JSJ 344: Inclusive Components with Heydon Pickering

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    Panel:

    • Charles Max Wood
    • Aimee Knight
    • Chris Ferdinandi
    • Joe Eames

    Special Guest: Heydon Pickering

    In this episode, the panel talks with Heydon Pickering who is a designer and writer. The panel and the guest talk about his new book, which is centered on the topic of today’s show: inclusive components. Check out Heydon’s Twitter, Website, GitHub, and Mastodon social accounts to learn more about him. To purchase the book – go here!

    Show Topics:

    0:00 – Advertisement: KENDO UI

    0:38 – Chuck: Aimee, Chris, Joe, and myself – we are today’s panel. My show the DevRev is available online to check it out.

    1:30 – Guest: Plain ice cream would be frozen milk and that would be terrible. So I am lemon and candy JavaScript!

    2:13 – Chuck: We are talking today about…?

    2:22 – Chris: He’s talking about “inclusive components” toady!

    2:41 – Guest: Traveling is very stressful and I wanted something to do on the plane. I’ve done this book, “Inclusive Design Patterns.”

    If you don’t want to buy the book you can go to the blog. I have been talking with Smashing Magazine.

    5:40 – Panel.

    5:47 – Guest: I approached Smashing Magazine initially. They didn’t think there was a market for this content at the time. They were very supportive but we will do it as an eBook so our costs our down. At the time, the editor came back and said that: “it was quite good!” We skimmed it but came back to it now and now the content was more relevant in their eyes. I didn’t want to do the same book but I wanted to do it around “patterns.” Rewriting components is what I do all the time. I use Vanilla JavaScript. Backbone.js is the trendy one.

    9:52 – Panel: The hard book did it get published?

    10:02 – Guest: We are in the works and it’s all in the final stages right now. It has to go through a different process for the print-version.

    11:54 – Panel.

    11:58 – (Guest continues about the editorial process.)

    12:09 – Panel: They probably switched to TFS – it’s Microsoft’s.

    12:23 – Guest: There was this argument on Twitter about the different processors.

    13:35 – Chris: What are the ways that people are breaking accessibility with their code through JavaScript? 

    13:59 – Guest: The whole premise is that there aren’t a ton of different components that we use. Generally, speaking. Most things we do through JavaScript – it’s just different ways of doing this/that, and hiding things. I am discounting things with Node or other stuff. Most of what we are doing, with interactive design, is showing and hiding.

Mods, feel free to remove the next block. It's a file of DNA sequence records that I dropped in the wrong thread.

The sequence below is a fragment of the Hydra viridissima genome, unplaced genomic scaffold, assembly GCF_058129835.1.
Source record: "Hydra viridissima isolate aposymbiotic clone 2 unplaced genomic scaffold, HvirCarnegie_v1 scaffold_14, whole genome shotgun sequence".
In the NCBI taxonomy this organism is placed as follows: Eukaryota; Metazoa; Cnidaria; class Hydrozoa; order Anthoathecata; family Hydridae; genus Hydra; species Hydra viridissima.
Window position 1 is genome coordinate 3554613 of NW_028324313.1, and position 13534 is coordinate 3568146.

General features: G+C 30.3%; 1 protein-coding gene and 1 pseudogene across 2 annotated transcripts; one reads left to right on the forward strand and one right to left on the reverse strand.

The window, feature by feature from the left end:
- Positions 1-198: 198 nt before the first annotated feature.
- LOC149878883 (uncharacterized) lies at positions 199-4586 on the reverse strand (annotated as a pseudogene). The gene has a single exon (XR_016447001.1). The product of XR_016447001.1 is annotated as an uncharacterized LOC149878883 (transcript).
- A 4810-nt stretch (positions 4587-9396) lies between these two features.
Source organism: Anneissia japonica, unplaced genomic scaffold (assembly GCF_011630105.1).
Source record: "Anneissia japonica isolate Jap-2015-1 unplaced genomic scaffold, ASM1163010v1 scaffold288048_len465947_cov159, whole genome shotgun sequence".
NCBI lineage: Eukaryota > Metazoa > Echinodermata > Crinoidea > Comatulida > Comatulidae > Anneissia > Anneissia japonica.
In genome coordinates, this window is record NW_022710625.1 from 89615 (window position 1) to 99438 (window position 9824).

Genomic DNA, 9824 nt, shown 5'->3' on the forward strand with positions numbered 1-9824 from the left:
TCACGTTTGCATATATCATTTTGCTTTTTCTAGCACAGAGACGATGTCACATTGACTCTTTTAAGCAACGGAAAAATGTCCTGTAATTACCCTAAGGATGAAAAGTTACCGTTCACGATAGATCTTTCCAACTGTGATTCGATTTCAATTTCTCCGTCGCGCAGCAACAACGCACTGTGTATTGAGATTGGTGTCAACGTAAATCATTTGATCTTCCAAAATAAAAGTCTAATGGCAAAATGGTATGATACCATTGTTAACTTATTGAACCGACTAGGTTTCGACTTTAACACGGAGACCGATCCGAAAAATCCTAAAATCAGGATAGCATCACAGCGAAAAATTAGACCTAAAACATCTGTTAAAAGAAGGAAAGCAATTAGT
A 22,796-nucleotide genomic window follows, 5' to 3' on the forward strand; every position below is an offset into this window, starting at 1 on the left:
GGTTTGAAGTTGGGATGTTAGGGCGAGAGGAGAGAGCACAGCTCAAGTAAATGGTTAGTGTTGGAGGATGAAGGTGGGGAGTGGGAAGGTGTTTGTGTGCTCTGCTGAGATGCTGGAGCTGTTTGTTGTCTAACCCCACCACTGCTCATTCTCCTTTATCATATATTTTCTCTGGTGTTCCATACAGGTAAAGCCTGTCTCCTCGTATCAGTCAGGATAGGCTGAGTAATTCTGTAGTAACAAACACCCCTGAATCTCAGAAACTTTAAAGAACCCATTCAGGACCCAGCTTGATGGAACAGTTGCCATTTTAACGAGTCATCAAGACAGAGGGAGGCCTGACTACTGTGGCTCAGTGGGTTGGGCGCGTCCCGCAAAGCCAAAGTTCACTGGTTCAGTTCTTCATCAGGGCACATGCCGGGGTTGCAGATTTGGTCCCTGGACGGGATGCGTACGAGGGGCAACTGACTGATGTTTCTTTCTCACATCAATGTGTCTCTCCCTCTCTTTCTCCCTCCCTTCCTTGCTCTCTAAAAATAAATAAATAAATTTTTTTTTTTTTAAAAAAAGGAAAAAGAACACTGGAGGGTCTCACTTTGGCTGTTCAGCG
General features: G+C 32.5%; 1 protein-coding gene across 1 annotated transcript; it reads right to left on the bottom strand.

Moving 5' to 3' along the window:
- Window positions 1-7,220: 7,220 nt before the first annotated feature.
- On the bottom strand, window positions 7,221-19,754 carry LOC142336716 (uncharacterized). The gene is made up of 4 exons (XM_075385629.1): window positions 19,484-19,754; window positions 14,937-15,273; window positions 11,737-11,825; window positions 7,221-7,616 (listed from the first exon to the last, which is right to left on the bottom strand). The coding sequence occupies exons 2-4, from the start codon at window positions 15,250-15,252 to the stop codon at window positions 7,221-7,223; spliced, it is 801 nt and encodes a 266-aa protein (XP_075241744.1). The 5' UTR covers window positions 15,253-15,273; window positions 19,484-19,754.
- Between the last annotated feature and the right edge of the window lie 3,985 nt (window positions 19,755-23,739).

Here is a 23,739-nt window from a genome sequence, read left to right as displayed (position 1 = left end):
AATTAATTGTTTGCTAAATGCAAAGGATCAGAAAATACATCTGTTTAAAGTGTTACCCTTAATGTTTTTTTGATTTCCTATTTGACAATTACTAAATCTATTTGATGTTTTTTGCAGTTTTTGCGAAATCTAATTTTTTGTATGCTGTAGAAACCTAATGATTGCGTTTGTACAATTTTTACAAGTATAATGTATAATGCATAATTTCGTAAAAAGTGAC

18:37 – Chris: I have some specialty friends where they tell me where I’ve screwed up my code. For example: Eric Bailey and Scott O’Hara but, of course, in very kind ways. What are some things that I can make sure that my code is going to work for many different people.

    19:18 – Guest: You have accessibility and inclusive design. People think of accessibility as a check-list and that’s okay but there could be problems with this.

    26:00 – Panel: That’s a great guideline.

    26:05 – Chris: You talked about ARIA roles and it can be confusing. One side is: I don’t know when to use these and the other side is: I don’t now when NOT to use these so I’m going to use them for EVERYTHING! I guess both can be detrimental. What’s your advice eon this topic?

    27:00 – Guest: Scott is great and I would trust him to the end of the Earth about what he says.

    Guest mentions Léonie Watson and her talks about this topic.

    29:26 – (Guest continues.)

    29:36 – Advertisement – Sentry.io

    30:31 – Chris.

    30:40 – Guest: There is a lot of pressure, though, right? People wouldn’t blog about this if it wasn’t worthwhile. It doesn’t matter what the style is or what the syntax is.

    The guest talks about not throwing ARIA onto everything.

    36:34 – Aimee: Is this something that was mentioned in the book: people with disabilities and accessibility.

    37:28 – Guest: Yes, of course. I think it’s important to making your interfaces flexible and robust to think and include people with disabilities.

    39:00 – Guest mentions larger buttons.

    40:52 – Panelists and Guest talk back-and-forth.

    42:22 – Chris: It’s an accessibility and inclusivity element. I saw a dropdown menu and worked great on certain devices but not others. I could beat this horse all day long but the whole: what happens of the JavaScript file doesn’t load or just accordion options?

    43:50 – Guest: It’s the progressive enhancement element.

    44:05 – Guest: I think it’s worth noting. I think these things dovetail really nicely.

    46:29 – Chris: Did you do a video interview, Aimee, talking about CSS? Is CSS better than JavaScript in some ways I don’t know if this is related or not?

    47:03 – Aimee: When I talk about JavaScript vs. CSS…the browser optimizes those.

    47:27 – Aimee: But as someone who loves JavaScript…and then some very talented people taught me that you have to find the right tool for the job.

    47:29 – Guest: I am the other way around – interesting.

    52:50 – Chuck: Picks!

    52:55 – Advertisement – Get A Coder Job!

    END – Advertisement: CacheFly!

    Links:

    Sponsors:

    Picks:

    Joe

    Aimee

    Chris

    Charles

    Heydon